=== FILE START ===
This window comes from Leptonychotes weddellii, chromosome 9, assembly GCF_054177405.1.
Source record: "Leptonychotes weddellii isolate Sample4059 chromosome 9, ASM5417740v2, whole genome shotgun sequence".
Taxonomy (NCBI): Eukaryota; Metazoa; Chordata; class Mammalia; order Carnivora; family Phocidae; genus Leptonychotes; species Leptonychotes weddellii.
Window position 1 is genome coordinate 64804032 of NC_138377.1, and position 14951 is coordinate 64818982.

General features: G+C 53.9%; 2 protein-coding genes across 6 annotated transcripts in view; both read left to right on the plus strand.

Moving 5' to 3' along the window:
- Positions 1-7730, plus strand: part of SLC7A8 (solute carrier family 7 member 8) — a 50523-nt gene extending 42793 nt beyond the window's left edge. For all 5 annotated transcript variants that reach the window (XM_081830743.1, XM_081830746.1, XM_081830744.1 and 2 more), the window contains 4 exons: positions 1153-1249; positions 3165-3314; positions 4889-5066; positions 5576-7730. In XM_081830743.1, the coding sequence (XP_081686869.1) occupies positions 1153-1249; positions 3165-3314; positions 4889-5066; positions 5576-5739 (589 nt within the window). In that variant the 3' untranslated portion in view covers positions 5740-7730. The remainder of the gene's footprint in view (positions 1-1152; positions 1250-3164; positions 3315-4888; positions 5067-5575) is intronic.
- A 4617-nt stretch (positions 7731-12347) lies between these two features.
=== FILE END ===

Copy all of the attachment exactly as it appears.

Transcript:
This window comes from Leptonychotes weddellii, chromosome 9, assembly GCF_054177405.1.
Source record: "Leptonychotes weddellii isolate Sample4059 chromosome 9, ASM5417740v2, whole genome shotgun sequence".
Taxonomy (NCBI): Eukaryota; Metazoa; Chordata; class Mammalia; order Carnivora; family Phocidae; genus Leptonychotes; species Leptonychotes weddellii.
Window position 1 is genome coordinate 64804032 of NC_138377.1, and position 14951 is coordinate 64818982.

General features: G+C 53.9%; 2 protein-coding genes across 6 annotated transcripts in view; both read left to right on the plus strand.

Moving 5' to 3' along the window:
- Positions 1-7730, plus strand: part of SLC7A8 (solute carrier family 7 member 8) — a 50523-nt gene extending 42793 nt beyond the window's left edge. For all 5 annotated transcript variants that reach the window (XM_081830743.1, XM_081830746.1, XM_081830744.1 and 2 more), the window contains 4 exons: positions 1153-1249; positions 3165-3314; positions 4889-5066; positions 5576-7730. In XM_081830743.1, the coding sequence (XP_081686869.1) occupies positions 1153-1249; positions 3165-3314; positions 4889-5066; positions 5576-5739 (589 nt within the window). In that variant the 3' untranslated portion in view covers positions 5740-7730. The remainder of the gene's footprint in view (positions 1-1152; positions 1250-3164; positions 3315-4888; positions 5067-5575) is intronic.
- A 4617-nt stretch (positions 7731-12347) lies between these two features.